The Bank of Nova Scotia wants to lend money to oil corporations through green bonds. A task force made up of bankers, pension funds, and investors is coming together to reclassify green bonds. Should Canadians allow this?
The conversation is similar to the identity crisis that once reigned over organic food. Without proper definitions, can consumers really trust labels?
We know that oil is becoming obsolete, but these corporations could easily maintain their grasp over our politics and livelihoods if we are too lax with our classifications.
As we talk about the future of oil, we want to ask ourselves if it is wise to allow oligopolistic corporations to maintain control over our transition to clean energy. We need to restore our democracies to the free market values on which they were built.
We know what will happen if we allow Big Oil corporations access to the same financing as renewable energy enterprises. It will allow these firms to corrupt renewable energy with noncompetitive firm behaviour and the resulting market distortions. Canada will more easily encourage competitive markets with better defined financial products.
Decades of bribery and extortion at SNC-Lavalin
The long relationship SNC-Lavalin (TSX:SNC) has had with ExxonMobile and Saudi Arabia’s SABIC is the perfect example of why we need to be cautious. What does SNC-Lavalin’s strong business relationship say about its partners, ExxonMobile and SABIC?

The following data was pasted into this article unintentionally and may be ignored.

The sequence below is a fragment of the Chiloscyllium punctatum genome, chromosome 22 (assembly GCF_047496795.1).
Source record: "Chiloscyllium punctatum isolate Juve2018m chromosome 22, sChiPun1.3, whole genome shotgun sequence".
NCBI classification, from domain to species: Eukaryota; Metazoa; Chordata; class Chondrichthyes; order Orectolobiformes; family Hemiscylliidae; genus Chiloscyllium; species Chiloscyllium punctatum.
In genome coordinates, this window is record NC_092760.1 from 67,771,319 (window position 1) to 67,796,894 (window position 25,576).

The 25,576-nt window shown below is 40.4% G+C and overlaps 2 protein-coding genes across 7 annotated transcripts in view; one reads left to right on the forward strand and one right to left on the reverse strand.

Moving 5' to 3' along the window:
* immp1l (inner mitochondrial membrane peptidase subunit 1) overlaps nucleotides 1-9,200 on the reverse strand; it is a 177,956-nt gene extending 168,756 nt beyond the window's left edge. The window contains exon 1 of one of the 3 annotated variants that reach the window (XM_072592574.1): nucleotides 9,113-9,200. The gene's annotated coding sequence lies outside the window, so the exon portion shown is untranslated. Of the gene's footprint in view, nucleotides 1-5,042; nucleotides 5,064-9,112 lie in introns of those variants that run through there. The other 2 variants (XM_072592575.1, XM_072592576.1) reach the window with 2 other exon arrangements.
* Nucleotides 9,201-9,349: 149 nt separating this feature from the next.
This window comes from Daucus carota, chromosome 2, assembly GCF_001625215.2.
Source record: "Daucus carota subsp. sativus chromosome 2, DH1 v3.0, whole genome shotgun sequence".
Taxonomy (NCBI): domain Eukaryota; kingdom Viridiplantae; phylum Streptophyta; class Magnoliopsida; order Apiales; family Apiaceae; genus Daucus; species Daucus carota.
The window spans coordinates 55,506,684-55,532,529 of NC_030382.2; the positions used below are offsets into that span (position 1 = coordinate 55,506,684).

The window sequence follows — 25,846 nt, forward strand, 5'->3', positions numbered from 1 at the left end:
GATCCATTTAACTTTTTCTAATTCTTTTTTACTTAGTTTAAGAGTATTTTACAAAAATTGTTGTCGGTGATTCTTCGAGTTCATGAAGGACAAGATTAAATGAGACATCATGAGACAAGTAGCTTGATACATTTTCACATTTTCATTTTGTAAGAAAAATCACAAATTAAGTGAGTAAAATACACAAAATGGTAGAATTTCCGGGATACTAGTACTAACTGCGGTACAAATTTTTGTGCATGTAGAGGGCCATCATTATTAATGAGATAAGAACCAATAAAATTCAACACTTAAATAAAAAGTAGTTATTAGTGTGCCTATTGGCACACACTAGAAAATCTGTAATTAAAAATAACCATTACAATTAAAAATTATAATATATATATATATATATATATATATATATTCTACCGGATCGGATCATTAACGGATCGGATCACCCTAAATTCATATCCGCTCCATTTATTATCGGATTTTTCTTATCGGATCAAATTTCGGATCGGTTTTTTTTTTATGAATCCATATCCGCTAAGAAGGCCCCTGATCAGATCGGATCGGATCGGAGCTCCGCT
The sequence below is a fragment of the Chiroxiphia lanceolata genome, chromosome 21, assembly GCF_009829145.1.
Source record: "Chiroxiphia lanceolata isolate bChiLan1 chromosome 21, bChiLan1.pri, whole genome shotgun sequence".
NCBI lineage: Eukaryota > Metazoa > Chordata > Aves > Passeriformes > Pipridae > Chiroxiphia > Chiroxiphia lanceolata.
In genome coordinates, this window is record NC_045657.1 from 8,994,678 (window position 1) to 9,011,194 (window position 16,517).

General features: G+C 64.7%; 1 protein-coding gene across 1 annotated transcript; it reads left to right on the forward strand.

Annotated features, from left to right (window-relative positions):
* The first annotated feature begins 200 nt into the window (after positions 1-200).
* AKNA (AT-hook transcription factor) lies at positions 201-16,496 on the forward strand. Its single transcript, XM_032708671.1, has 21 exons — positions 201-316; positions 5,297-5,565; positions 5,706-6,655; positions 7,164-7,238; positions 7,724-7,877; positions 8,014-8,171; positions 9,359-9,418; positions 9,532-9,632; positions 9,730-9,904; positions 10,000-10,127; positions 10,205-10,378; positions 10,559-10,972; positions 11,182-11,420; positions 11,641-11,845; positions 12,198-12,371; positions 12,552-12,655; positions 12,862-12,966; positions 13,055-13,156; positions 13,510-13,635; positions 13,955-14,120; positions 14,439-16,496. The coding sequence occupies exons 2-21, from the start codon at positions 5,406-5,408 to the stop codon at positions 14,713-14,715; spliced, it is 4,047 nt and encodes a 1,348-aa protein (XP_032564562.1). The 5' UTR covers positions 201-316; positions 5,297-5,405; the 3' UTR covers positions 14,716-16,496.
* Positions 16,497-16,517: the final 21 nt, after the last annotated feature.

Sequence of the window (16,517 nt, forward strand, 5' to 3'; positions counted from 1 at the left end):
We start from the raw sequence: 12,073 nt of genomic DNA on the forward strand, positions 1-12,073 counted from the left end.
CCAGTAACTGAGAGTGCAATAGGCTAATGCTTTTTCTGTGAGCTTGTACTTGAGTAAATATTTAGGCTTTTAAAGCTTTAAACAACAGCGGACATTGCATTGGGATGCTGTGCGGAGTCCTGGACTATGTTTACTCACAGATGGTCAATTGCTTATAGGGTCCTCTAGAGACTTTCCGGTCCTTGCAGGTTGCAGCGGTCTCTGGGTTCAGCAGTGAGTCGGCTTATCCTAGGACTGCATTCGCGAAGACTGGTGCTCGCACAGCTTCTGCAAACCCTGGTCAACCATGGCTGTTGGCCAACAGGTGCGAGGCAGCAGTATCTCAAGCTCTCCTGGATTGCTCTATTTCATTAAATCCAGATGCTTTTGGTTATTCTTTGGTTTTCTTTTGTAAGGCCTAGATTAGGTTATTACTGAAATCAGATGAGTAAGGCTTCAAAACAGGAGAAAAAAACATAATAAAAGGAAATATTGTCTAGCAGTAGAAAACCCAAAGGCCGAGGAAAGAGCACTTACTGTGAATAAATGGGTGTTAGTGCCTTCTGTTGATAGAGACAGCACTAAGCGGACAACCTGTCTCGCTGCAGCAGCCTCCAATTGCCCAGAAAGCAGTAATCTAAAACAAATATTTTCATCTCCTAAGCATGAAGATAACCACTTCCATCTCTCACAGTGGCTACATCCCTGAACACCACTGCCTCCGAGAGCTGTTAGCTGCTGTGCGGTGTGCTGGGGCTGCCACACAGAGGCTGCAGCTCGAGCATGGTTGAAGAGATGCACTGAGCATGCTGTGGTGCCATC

SNC-Lavalin has a long, documented history of going to noncompetitive lengths to maintain market power. The most notable example is the case of India, where SNC-Lavalin committed multiple crimes between 1995 and 2008, including bribery and financial fraud, to win hydroelectric infrastructure projects.
ExxonMobile, friendly with OPEC and Saudi oil interests, has positioned itself as an enemy of the free market. Allowing these cartels to access funds meant to create a more sustainable future would be ironic and dangerous. To build a stronger economy, we must support a competitive transition to clean energy.
In 1995, SNC-Lavalin traded for $2.44 on the Toronto Stock Exchange. Perhaps SNC-Lavalin’s power is correlated to the movement in its stock price. Starting in 2001, the price on SNC-Lavalin stock began to soar all the way to just under $60 in 2008.
Since then, the stock performed remarkably well until the summer of 2018, when it started a tremendous fall to the current price of $17.04.
Special interests, as defined by incumbent wealth, does not need access to special financing, as they have already enjoyed decades of manufactured control over our energy future. The financial sector should then define green bonds in a way that ensures the viability of competitive markets.
By defining green and sustainability bonds as instruments that promote the growth of new wealth – versus abusive protection over old wealth – Canada will protect the real intent behind these financial instruments.
If Canada permits oil companies to sell green and sustainability bonds, we will have the same issue that we had in the organic agricultural market. Indistinguishable products whose labels we could not trust.
This article represents the opinion of the writer, who may disagree with the “official” recommendation position of a Motley Fool premium service or advisor. We’re Motley! Questioning an investing thesis — even one of our own — helps us all think critically about investing and make decisions that help us become smarter, happier, and richer, so we sometimes publish articles that may not be in line with recommendations, rankings or other content.
Fool contributor Debra Ray has no position in any of the stocks mentioned. The Bank of Nova Scotia is a recommendation of Stock Advisor.